Well, Black Friday has come and is about to go. Somebody, somewhere in this great land of ours, is nursing a swollen ankle, is applying a balm to their back where they were trampled, is trying to re-stitch their torn weave. Is Black Friday worth the Black Eye? I don’t know. I’ll ask the broken Say It Ain’t So Barbie that’s underneath the bed.

Guy A. Sims is the author of the novel, Living Just A Little and crime novella, The Cold Hard Cases of Duke Denim.  He is also the head writer of the Brotherman: Dictator of Discipline comic book series and the forthcoming Brotherman graphic novel, Revelation. http://www.bcepressworks.com

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WAITING ON THE BLACK HERO TO ARRIVE: AIN’T GOT TIME FOR THAT!

hero

I don’t know if it is the perpetual commentary of the digi-verse that there are no African American or Black comic book heroes in existence or having songstress Phyllis Hyman playing in the background but wherever the muse is rising from I have to address that opaque point of view.

I just read the article on the blogsite Black Like Moi titled Netflix to Bring Us A Black Superhero: It’s About Time.  It took me a while to get through the body of the article as the title alone stymied my desire to continue.  As the haunting melodies of Ms. Hyman rose and fell in the background, my mind began to spin as I could only imagine the corporate heads of Netflix making the conscious decisions to bring a heroic image to their African American consumers because they have heard their cries over (lo) these many years. The vote was taken in the boardroom, and the Chairman announced, It’s about time!  The title of the article conjures the iconic image many have come to know as the Benevolent Master. The one who holds you in bondage, racking your body and soul with pain day in and day out but perhaps on Sunday or Christmas, drops you a warm piece of cornbread with a lil’ honey. It’s about time?  What makes this term apropos is that the title sends a strong message that someone other than ourselves will deliver to us cultural icons of heroism as we are either incapable of developing our own or the mythos of strength and courage from our perspectives do not exist.  Enough about the title, you get the point.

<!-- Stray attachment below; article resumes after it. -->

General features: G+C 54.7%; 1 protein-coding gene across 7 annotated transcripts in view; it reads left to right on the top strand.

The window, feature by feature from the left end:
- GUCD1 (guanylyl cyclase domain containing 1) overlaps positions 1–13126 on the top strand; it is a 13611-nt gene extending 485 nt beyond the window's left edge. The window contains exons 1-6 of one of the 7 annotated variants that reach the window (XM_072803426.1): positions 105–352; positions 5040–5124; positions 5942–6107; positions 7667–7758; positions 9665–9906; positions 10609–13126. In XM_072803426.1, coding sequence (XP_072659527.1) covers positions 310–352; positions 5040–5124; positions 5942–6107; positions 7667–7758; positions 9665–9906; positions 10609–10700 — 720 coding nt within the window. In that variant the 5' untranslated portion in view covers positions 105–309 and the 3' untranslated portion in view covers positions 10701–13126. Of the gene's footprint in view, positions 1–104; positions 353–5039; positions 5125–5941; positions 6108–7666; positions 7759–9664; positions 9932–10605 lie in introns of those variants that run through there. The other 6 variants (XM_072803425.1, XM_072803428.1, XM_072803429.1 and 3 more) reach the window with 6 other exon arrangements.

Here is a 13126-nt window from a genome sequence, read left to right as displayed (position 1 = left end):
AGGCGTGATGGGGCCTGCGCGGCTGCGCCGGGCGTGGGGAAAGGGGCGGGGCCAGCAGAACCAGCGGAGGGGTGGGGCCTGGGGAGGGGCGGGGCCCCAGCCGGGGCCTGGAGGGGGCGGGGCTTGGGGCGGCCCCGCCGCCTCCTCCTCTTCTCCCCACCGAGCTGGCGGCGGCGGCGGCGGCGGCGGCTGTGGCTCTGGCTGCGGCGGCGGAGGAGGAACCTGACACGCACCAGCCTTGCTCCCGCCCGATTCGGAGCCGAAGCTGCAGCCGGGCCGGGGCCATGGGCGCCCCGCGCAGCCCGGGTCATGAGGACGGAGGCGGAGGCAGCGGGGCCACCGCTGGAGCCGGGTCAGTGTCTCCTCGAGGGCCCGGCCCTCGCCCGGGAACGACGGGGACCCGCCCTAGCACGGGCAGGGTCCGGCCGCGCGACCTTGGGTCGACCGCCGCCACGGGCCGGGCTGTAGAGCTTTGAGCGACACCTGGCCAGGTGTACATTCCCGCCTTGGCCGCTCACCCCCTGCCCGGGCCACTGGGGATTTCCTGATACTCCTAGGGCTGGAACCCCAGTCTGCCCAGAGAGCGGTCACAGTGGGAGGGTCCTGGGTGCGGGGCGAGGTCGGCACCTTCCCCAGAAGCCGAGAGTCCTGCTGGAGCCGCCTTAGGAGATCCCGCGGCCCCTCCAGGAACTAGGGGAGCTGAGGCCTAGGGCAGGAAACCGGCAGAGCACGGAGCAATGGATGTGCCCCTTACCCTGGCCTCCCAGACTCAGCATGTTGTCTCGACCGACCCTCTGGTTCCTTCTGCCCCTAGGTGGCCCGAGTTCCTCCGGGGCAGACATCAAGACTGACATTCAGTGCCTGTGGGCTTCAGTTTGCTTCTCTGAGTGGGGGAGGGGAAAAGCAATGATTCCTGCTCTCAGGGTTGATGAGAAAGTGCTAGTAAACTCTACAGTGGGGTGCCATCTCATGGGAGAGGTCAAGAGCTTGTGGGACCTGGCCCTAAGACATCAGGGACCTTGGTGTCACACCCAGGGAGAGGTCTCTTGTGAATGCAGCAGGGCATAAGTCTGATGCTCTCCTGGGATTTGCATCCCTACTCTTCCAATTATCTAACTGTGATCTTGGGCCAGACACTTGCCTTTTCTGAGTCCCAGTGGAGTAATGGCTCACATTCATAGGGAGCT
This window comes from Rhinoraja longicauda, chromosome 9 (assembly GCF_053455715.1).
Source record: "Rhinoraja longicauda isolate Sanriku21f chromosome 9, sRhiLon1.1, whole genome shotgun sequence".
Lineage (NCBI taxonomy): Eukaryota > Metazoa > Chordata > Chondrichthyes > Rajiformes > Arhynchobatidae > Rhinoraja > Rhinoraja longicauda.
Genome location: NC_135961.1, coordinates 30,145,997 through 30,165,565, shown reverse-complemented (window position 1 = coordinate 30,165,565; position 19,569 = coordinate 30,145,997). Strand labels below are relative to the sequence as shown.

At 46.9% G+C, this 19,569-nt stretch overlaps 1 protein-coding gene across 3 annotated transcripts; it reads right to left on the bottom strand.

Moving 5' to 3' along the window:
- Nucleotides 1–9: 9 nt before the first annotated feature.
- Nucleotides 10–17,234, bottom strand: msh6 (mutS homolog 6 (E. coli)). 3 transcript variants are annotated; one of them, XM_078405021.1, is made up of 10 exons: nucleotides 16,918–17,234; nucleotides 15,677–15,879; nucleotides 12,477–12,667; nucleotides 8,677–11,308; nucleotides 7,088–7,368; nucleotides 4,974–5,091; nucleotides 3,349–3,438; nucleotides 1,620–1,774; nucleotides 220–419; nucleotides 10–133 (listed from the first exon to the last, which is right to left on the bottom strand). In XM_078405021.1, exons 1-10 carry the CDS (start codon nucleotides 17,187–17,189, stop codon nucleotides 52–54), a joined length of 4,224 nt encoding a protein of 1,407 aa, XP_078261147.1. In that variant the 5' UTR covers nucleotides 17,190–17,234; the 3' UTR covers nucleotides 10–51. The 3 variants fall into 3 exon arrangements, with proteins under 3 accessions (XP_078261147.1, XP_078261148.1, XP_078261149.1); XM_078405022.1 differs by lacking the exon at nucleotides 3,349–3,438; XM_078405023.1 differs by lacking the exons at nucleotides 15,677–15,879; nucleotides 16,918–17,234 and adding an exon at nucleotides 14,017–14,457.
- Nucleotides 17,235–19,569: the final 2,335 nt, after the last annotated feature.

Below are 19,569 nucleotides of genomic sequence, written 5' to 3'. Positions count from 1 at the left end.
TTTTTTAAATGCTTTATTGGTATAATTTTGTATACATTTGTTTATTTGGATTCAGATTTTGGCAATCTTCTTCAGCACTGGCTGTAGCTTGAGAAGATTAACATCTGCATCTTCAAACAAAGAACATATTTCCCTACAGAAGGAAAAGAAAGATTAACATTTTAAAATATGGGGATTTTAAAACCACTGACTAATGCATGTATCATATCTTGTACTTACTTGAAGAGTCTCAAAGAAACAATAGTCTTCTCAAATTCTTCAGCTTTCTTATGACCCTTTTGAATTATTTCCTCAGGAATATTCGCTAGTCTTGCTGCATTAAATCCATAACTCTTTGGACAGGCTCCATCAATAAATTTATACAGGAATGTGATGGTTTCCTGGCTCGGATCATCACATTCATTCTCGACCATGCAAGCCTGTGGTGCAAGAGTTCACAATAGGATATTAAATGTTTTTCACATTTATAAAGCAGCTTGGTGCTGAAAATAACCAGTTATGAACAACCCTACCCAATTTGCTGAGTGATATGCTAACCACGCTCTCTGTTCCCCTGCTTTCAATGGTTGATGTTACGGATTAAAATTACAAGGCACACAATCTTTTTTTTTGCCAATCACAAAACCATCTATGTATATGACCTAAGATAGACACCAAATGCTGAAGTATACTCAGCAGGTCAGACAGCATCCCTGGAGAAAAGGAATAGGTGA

I took a deep breath and launched into the article.  The next mental roadblock came after the description of the hero du jour–Sweet Christmas–Luke Cage (insert your commentary here).  The following statement made me wish for a little Patti LaBelle to hold me together.  “Luke Cage is a Black superhero, one of the very few Black superheroes around in the comic world.”  I would have given the author a pass if I had interpreted his statement to only include Black superheroes in mainstream comic magazines (Marvel, DC, Dark Horse…you know the gang).  If that were so, the author would be preachin’ the choir! (Halle Berry!…oops…I meant hallelujah!)  It is no secret that Heroes of the darker-hue, minus those from strange distant worlds, are extremely limited.  My challenge to the author is the use of the phraseology: in the comic world.  Once the world became the landscape, it would be a case of negligence if I didn’t blow away the clouds of the uninformed and illuminate a number of the multitude of Black heroes which exist…all over the world (if one can claim geographical domination, I can too).

As presented in Sociology 101, we first have to come to an operational definition or simply put, get on the same (comic book) page.  Understand this, because something isn’t popular or not mainstreamed, doesn’t mean it doesn’t exist.  Brotherman has been around since 1989.  I know because I wrote it and my brother Dawud Anyabwile drew it.  And why do I start with Brotherman…it’s what I know best.  Now if we go further, the works of ­­ Nightjak by Eric Battle, Blokhedz by Street Legends Ink, the Artesia series by Mark Smylie, Miranda Mercury by Brandon Thomas, and how about Jaycen Wise by Richard Tyler.  There are many more, but I guarantee I would do a disservice in leaving somebody out.  So, I would ask the author and those who constantly repeat the tired and well-worn wording of no Black heroes to contact (or better yet) attend events such as the East Coast Black Age of Comics Convention (ECBACC), converse with the Black Science Fiction Society, check out the Motor City Black Age of Comics Convention, or make a date for the Onyxcon.  There are so many more of those as well…so gas up the hooptie and hit the road.